What is a STEMI heart attack?

Knowing how to take action quickly during a heart attack could save a life or help you or a family member avoid permanent disability. That’s especially true in the case of a serious kind of heart attack known as a “STEMI.”

Diagnosing a STEMI

In a STEMI heart attack (ST-Elevation Myocardial Infarction), a coronary artery in the heart is completely (not partially) blocked. The damage is so severe it causes electrical changes on an EKG, which alerts medical teams they must act quickly to restore blood flow to the heart muscle.

“On the heart attack spectrum, a STEMI is the one that’s the most concerning and time-sensitive,” explains Hazem Malas, DO, FACC, a cardiologist with ProMedica Physicians. “Since causing an electrical change implies it’s causing significant muscle damage, it’s crucial we start life-saving procedures right away.”

The national benchmark “door-to-balloon time” is used to measure the length of time between when a STEMI heart attack patient arrives at a hospital to when a cardiologist is able to perform a balloon angioplasty to get blood flowing again. Guidelines recommend less than 90 minutes.

“We often use the description ‘time is muscle.’ The quicker we act, the more improved our patient’s long-term survival will be — so the quicker, the better,” Dr. Malas says.

Leading Local Heart Attack Care

Not all hospitals have the equipment or expertise needed to treat STEMI heart attacks. ProMedica Toledo Hospital, ProMedica Flower Hospital and ProMedica Monroe Regional Hospital are all STEMI-certified Chest Pain Centers, which means they have a track record of success in terms of outcomes and survival rates. It’s a wide-spread effort that includes:

  • Local 911 dispatch and EMS personnel who are trained to recognize STEMI symptoms, alert the right hospital, start therapies and move quickly.
  • Emergency room and heart care teams, including physicians, nurses, technicians and support staff, who get ready for the patient and the procedures they will need.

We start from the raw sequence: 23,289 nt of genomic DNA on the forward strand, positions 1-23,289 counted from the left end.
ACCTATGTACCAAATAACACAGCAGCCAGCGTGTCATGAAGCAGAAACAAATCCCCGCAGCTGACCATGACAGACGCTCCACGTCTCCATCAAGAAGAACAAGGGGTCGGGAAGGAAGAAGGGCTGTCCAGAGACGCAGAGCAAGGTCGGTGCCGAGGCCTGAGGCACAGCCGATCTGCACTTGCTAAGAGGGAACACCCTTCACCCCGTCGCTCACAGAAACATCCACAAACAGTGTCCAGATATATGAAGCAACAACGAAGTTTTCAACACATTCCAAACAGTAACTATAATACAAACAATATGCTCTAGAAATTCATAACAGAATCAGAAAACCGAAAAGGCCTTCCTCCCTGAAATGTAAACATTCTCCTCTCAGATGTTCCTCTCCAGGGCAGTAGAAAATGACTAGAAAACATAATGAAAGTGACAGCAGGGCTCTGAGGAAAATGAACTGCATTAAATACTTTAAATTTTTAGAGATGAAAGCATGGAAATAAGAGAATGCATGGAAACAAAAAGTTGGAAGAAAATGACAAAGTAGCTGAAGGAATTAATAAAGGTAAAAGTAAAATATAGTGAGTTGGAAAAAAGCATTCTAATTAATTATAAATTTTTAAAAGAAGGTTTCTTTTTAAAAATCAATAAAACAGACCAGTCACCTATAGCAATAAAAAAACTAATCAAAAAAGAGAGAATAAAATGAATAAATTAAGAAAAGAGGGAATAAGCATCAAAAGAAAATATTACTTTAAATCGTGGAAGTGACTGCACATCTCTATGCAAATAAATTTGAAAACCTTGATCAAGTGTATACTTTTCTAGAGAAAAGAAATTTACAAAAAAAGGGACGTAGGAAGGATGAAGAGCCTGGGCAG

• The cardiac critical care unit team who prepares to help the patient after the procedure to ensure long-term health.
  • Advanced teams who stand ready to help with any complications, 365 days a year.

Providing this kind of coordinated, live-saving care is no small feat.

“It’s a huge undertaking from a community and a hospital perspective. It’s a privilege to be in this position where we can do these procedures, save lives and do so in such a safe and efficient manner,” Dr. Malas shares.

Taking Action for Your Heart

If you’re worried about heart symptoms, the sooner you get care, the better — even before a heart attack occurs. Seeing a doctor regularly also helps make sure your blood pressure, cholesterol and other health measures stay in check.

And don’t think heart problems only happen to other people. Too often, patients ignore or downplay heart symptoms because they’re otherwise healthy or because they don’t have a classic symptom like chest pain.

Dr. Malas urges you not to think you can shake or sleep it off. “The earlier you recognize you need help, and see your doctor or call 911, the earlier your symptoms can be understood, a diagnosis can be made, and your treatment can be started — and the more likely that whatever happened isn’t going to cause permanent damage to your heart.”

To learn more about heart attack symptoms and care, visit ProMedica’s website.

Comments

comments